Fantastic Sculpt Materials and where to find them

By June 27, 2016 November 6th, 2019 Blog

Hello everyone,

I’m writing this post to and answer some of the frequent questions I get regarding sculpting materials as well as throwing in some tips. So I will just list the material and link it to the online store in case you want to order and try any of them. I usually get them online for convenience, but If there is a retail store that has them I like to just visit  and enjoy getting craft materials. The 2 top places I usually find everything is at my local Michaels or Hobby Lobby. I actually worked at Michael’s for a while after a manager hired me on the spot after seeing me answering several peoples art materials questions on one of those visits. Honestly there are hundreds of materials out there I have tried many but these are the onesa I usally feel are the ones that allow me to create successful sculpt projects.


JB weld epoxy  – If you want to glue something to a custom or a sculpt this is like the bad boy of glues. I once accidentally left a tube on the garage floor at my mothers house and my brother parked his car over them. The piece of dried epoxy along with a chunk of tire is still there after 15 years.

Krazy Glue All-Purpose Sometimes I use a dab of this and then circle epoxy around it just to make sure that what I am gluing stays glued.


Super Sculpey® Firm /Sculpey Super , Medium Gray Blend  –  These is my usual to sculpt material. I use SSF for delicate details and SSM for general areas. It all depends on what you want to sculpt. another thing I like to do is mix both of the Sculpey types. The mixture is absolutely perfect for building sculptures from zero.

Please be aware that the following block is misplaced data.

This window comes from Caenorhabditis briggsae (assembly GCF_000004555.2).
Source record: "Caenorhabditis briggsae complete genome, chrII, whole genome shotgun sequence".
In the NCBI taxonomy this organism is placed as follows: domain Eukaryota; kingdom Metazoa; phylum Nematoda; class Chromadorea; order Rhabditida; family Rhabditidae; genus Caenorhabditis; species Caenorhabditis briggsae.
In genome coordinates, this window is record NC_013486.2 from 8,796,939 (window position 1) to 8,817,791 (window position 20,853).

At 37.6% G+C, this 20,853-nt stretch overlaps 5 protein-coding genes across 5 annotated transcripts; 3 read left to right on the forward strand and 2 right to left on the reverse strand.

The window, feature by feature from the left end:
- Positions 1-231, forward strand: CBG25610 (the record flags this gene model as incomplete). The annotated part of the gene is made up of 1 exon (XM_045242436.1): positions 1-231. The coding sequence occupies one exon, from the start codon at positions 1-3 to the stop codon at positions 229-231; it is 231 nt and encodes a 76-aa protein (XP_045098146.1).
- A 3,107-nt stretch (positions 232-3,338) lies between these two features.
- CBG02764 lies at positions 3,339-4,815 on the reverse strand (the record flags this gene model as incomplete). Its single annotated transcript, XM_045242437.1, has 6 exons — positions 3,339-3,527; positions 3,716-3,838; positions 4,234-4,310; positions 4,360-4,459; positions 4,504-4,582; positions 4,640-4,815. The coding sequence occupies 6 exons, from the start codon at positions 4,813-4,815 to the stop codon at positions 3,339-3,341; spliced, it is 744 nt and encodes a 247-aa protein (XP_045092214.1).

Mighty Putty   – Ok,  I know this one is really hard to work with because you have to sculpt in less than 5 minutes but I will throw it in here.  I actually pulled of a lot of the details with the Aladdin custom Disney Infinity figure using this material. At first I was hesitant to bake the figure since it’s made of plastic so I used Mighty Putty instead. It’s also good if you want to bond sculpt parts. I also liked to use this one on swords I did around 5 projects with this material because you cant really bake Sculpey with objects like swords.  Check out this example of a tip on a sword I did a few years ago (pictures here)

TIP: Use rubbing alcohol to remove any finger prints or imperfections. You can give a piece a really clean polished look by just brushing it with rubbing alcohol. After you backed the sculpt or its cured go back and sand bumps of imperfections. This can help you post areas that need to be filled.


I often use FolkArt acrylic paint without gloss (matte Finish) and add a protective layer of transparent gloss or matte varnish. I like to use paitn that has gloss for things that make sense like glass for example. But keep in mind you can cover these areas with matter varnish.

DecoArt Americana DuraClear Varnishes – I Buy these often, they are what protects your project. There’s different brands but I recommend this one.

 For paint brushes its very important to get soft bristle so there are very little brush strokes in the end product.I use these 2 brands:

Kuuqa Paint Brushes and Princeton 6100 Synthetic Bristle

TIP: Always try to make sure those paint streaks are gone. Try not to leave excess paint on your sculpt that just makes it look less smoothed out. A trick I use it to add a tiny bit of water on the tip and go over the wet paint and remove streaks.


I highly recommend getting books there very good learning sources and they are kid friendly. Youtube has thousands of free videos for any sculpting questions you might have. I often look like to see how other artist approach how they make faces or hands and highly recommend watching a few of those videos.

If anyone has any other questions or tips feel free to share them and I will add them to the list.